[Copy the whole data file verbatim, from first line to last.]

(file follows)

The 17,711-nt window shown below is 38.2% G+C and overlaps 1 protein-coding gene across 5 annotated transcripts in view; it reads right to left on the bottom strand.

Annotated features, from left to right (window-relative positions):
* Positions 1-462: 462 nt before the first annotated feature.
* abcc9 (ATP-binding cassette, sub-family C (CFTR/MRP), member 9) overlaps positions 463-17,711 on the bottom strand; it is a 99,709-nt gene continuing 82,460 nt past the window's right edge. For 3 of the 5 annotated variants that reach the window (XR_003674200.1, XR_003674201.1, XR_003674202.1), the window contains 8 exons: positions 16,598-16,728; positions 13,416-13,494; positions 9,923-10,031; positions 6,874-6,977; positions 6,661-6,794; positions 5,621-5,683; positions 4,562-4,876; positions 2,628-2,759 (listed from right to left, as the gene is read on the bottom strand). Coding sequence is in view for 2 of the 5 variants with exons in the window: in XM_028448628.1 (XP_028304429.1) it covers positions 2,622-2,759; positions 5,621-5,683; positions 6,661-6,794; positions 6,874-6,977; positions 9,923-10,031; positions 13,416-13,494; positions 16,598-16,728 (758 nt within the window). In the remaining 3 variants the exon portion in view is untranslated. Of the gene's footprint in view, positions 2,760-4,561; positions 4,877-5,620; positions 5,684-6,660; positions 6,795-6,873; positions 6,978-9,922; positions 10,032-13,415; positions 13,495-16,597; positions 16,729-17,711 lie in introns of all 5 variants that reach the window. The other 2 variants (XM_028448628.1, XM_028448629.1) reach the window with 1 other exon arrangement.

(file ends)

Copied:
The 17,711-nt window shown below is 38.2% G+C and overlaps 1 protein-coding gene across 5 annotated transcripts in view; it reads right to left on the bottom strand.

Annotated features, from left to right (window-relative positions):
* Positions 1-462: 462 nt before the first annotated feature.
* abcc9 (ATP-binding cassette, sub-family C (CFTR/MRP), member 9) overlaps positions 463-17,711 on the bottom strand; it is a 99,709-nt gene continuing 82,460 nt past the window's right edge. For 3 of the 5 annotated variants that reach the window (XR_003674200.1, XR_003674201.1, XR_003674202.1), the window contains 8 exons: positions 16,598-16,728; positions 13,416-13,494; positions 9,923-10,031; positions 6,874-6,977; positions 6,661-6,794; positions 5,621-5,683; positions 4,562-4,876; positions 2,628-2,759 (listed from right to left, as the gene is read on the bottom strand). Coding sequence is in view for 2 of the 5 variants with exons in the window: in XM_028448628.1 (XP_028304429.1) it covers positions 2,622-2,759; positions 5,621-5,683; positions 6,661-6,794; positions 6,874-6,977; positions 9,923-10,031; positions 13,416-13,494; positions 16,598-16,728 (758 nt within the window). In the remaining 3 variants the exon portion in view is untranslated. Of the gene's footprint in view, positions 2,760-4,561; positions 4,877-5,620; positions 5,684-6,660; positions 6,795-6,873; positions 6,978-9,922; positions 10,032-13,415; positions 13,495-16,597; positions 16,729-17,711 lie in introns of all 5 variants that reach the window. The other 2 variants (XM_028448628.1, XM_028448629.1) reach the window with 1 other exon arrangement.